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Every day is a training day: Daily policy training in public safety

Regular training helps agencies ensure their personnel are not only compliant but also prepared to handle the complexities of their roles

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In public safety, knowing and understanding agency policies is critical. But how can agency leaders ensure their personnel are up to date and proficient in the policies their departments have adopted? This question was the central theme of the recent webinar, “Every Day Is a Training Day — The Value of Daily Training on Policy,” featuring Chief (Ret.) Mike Ranalli and Battalion Chief (Ret.) Bruce Bjorge. Here are a few key takeaways from this insightful session.

The importance of daily policy training

Ranalli kicked things off by highlighting the historical gaps in policy training within law enforcement. Traditionally, in most (if not all) public safety agencies, departmental policies were almost an afterthought — something to have (maybe) but not often looked at. Policy training was sporadic and often insufficient, leaving officers to figure things out in the moment.

But that was then, this is now, and a “shoot from the hip” approach no longer works today. Ranalli emphasized that understanding policy isn’t just about compliance; it’s also about ensuring personnel can make informed, correct decisions in real-time situations.

Ranalli cited an example from his own experience, in which officers were unsure how to handle a call involving a service animal — a service horse, actually. The very next day, a Daily Training Bulletin (DTB) on the subject was introduced, explaining exactly how the officer should’ve dealt with the service animal situation. The incident showcased the very real, very immediate relevance of regular, focused policy training.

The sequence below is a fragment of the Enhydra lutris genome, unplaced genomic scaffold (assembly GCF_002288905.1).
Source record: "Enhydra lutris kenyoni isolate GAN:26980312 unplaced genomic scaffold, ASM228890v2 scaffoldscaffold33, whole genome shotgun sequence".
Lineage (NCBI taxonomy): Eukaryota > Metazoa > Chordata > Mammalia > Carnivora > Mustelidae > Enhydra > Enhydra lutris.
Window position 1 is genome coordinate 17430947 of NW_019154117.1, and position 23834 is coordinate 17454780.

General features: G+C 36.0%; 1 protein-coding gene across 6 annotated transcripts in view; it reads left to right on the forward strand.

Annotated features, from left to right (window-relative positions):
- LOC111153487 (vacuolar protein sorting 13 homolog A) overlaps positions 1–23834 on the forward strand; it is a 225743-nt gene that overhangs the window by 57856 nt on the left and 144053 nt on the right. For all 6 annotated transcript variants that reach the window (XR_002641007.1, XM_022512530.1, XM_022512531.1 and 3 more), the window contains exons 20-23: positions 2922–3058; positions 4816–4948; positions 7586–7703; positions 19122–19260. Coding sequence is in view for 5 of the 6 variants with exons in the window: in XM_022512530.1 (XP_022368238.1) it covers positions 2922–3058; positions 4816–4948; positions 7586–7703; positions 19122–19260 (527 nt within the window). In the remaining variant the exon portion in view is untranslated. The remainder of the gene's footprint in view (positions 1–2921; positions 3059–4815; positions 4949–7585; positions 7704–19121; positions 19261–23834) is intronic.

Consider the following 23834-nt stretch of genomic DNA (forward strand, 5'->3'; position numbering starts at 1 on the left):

The role of daily training bulletins (DTBs)

One of the main reasons departments train on policy is liability; if a foreseeable incident occurs and the responders weren’t trained on how to respond, this opens the agency up to both criticism and lawsuits based on Monell v. Department of Social Services (436 US 658 (1978)) or Canton v. Harris (489 U.S. 378 (1989)). The even more important reason for policy training, according to Ranalli, is because “we want our people to know what they’re supposed to do.”

As Bjorge pointed out, it’s not just about “checking a box.” It’s about being prepared for just about any situation.

A cornerstone of Lexipol’s approach to continuous training, DTBs are designed to provide brief, scenario-based training sessions that keep personnel engaged and informed. Ranalli and Bjorge explained that DTBs are designed to be several steps above rote memorization of policy manual language. Rather, they foster a deeper understanding of the underlying principles and expected actions in various circumstances.

By incorporating real-world scenarios, DTBs help bridge the gap between policy knowledge and the practical application of that knowledge. This method ensures first responders of all stripes are not just aware of policies but can also follow them effectively under pressure.

High-risk, low-frequency events